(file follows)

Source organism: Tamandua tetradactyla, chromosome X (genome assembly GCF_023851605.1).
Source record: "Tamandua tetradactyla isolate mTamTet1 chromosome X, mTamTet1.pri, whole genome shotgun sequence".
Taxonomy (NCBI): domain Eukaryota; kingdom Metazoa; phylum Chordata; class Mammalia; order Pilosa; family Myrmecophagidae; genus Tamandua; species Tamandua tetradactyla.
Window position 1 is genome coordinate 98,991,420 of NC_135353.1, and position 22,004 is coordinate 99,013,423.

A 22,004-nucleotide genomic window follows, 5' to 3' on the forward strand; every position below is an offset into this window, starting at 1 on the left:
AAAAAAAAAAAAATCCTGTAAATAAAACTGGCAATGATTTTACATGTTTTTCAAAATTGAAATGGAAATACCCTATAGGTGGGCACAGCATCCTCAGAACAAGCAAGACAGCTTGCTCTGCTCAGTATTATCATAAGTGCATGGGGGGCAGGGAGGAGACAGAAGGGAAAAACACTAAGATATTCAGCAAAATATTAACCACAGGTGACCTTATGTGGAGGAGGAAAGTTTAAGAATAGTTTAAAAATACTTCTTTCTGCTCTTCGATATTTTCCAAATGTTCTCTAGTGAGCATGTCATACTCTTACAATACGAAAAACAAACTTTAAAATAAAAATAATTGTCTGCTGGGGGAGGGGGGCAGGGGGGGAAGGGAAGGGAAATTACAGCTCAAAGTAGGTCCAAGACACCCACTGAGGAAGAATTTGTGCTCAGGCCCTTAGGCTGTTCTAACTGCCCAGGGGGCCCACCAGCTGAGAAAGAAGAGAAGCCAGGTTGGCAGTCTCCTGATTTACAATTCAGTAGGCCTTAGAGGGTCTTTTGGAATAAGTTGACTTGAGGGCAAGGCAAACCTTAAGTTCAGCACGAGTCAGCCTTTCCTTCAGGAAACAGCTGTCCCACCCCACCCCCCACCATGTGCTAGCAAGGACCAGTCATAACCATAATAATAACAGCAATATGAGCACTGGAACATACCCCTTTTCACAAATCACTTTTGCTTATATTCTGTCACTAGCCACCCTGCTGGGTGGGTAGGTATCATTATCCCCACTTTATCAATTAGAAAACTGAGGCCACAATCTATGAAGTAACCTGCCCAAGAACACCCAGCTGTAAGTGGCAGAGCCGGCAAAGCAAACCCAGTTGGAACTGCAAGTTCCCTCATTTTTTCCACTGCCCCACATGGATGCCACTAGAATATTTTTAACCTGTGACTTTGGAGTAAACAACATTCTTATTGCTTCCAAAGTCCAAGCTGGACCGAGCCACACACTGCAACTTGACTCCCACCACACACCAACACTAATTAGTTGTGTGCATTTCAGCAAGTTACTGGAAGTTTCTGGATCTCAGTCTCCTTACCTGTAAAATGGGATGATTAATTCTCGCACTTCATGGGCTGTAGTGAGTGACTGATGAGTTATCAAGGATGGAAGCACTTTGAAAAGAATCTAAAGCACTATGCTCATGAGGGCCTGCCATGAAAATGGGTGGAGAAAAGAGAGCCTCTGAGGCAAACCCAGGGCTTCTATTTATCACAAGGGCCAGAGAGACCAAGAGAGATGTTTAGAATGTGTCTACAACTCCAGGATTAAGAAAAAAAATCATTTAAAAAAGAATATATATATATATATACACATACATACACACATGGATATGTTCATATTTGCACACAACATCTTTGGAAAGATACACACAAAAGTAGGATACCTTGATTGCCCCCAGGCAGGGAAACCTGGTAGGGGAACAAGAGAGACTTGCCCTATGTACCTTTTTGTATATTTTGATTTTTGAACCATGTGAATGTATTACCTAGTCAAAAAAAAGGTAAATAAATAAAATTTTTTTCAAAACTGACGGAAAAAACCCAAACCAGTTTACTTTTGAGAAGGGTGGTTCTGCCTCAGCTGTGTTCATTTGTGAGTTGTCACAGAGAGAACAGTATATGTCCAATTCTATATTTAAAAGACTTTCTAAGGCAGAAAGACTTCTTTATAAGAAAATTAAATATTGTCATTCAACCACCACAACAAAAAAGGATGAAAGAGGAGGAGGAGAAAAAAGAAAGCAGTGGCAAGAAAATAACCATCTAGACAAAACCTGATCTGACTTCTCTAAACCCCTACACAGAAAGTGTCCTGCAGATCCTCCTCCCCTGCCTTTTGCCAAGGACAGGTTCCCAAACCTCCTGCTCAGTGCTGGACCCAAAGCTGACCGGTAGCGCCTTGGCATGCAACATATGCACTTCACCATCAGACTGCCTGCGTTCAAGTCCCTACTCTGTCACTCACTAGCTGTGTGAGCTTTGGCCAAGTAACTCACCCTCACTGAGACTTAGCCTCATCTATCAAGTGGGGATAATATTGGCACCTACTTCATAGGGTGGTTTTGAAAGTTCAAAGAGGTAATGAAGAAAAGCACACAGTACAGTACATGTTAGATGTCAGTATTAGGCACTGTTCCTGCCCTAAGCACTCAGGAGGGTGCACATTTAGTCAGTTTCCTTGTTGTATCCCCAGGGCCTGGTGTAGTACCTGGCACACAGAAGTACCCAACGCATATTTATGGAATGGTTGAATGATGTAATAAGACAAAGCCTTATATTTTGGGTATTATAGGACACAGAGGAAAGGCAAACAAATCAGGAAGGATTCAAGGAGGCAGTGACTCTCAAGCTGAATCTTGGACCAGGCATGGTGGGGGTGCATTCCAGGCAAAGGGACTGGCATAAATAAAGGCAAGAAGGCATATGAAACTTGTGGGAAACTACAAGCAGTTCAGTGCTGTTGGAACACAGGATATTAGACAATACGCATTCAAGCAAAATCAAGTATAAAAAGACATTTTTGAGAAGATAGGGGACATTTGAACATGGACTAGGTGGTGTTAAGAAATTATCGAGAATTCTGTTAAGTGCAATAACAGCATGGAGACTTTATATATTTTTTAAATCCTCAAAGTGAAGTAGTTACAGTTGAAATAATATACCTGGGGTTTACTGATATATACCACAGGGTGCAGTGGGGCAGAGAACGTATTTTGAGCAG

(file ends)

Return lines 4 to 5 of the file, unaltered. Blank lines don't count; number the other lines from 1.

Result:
Window position 1 is genome coordinate 98,991,420 of NC_135353.1, and position 22,004 is coordinate 99,013,423.

A 22,004-nucleotide genomic window follows, 5' to 3' on the forward strand; every position below is an offset into this window, starting at 1 on the left: